Overbooking by OTAs leaves staycationers stranded

Booking.com overbooking
By Linsey McNeill
Home » Overbooking by OTAs leaves staycationers stranded

Online travel agents have been accused of overbooking hotel accommodation this summer, leaving customers stranded.

Booking.com, Hotels.com and others have allegedly taken bookings for hotels without rooms, hotels that are closed – and even one that had been taken over by the Government for quarantining international arrivals.

A report in the Guardian highlighted the plight of one family who drove all the way to Cornwall to find that their hotel, secured through Booking.com six months previously, had no record of their reservation.

When contacted by the family, Booking.com secured them another hotel – in Uxbridge in west London.

Booking.com blamed the hotel for the mix-up, but the OTA later refunded the family’s expenses and paid £700 compensation.

The OTA told Travel Gossip: Our primary aim is to enable smooth and enjoyable travel experiences for our customers, which unfortunately did not happen on this occasion. We have reached out to this customer to offer a full refund as well as a gesture of goodwill. In exceptional circumstances where a property is unable to accommodate a guest we always seek to rectify that immediately and will be working with this partner to ensure all future guests have a good experience.

Another Booking.com customer turned up at a west London hotel to find a note on the door saying it was closed for maintenance. The OTA has since refunded her costs, according to the Guardian.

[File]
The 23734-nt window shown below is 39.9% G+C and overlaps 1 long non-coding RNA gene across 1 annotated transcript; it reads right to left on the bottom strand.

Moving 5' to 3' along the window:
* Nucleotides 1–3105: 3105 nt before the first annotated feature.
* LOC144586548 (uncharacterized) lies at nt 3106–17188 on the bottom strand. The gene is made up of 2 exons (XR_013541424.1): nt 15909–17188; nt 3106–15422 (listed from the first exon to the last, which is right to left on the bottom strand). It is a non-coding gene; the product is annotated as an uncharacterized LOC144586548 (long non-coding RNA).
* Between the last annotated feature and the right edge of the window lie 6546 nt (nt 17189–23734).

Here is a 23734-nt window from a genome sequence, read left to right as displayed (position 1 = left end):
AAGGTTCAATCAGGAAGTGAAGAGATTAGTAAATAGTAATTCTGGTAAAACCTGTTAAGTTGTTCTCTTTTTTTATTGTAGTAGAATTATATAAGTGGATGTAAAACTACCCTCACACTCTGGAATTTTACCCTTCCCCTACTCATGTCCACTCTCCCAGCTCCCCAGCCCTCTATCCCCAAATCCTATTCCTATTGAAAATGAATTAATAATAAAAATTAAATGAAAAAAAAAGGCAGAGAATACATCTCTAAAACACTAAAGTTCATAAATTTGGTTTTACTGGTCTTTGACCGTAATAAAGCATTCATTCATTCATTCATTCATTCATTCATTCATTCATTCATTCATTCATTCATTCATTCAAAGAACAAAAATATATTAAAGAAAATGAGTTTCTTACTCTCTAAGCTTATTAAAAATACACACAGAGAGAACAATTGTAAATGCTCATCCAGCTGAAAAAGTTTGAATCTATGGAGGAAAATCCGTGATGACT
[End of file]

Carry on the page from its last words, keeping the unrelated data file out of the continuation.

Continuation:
Customers who have booked through other OTAs have experienced similar problems this summer, and they say the problems have been compounded by their inability to immediately make contact with the booking platforms involved.

Travel Gossip heard this weekend that another west London hotel turned away 40 guests who’d booked via an OTA because it was already full. The hotel told them it had informed the OTA two days’ earlier that it no longer had available rooms but it had continued to take bookings.

One woman who reserved a room in Solihull in the West Midlands via Hotels.com arrived to find that it had been turned into a quarantine hotel. She received a refund and an £80 voucher and, after pressure from the Guardian, Hotels.com covered the additional £324 she paid for an alternative hotel.

Hotels.com told Travel Gossip: “We are really sorry to hear that on this occasion the customer had a bad experience with us. We have investigated this issue and unfortunately the hotel did not inform us they were no longer accepting bookings until the day after the customer was due to stay. That said, we have refunded the customer for their stay, issued a voucher of goodwill and will be reimbursing them for the additional cost of the hotel they had to book”.

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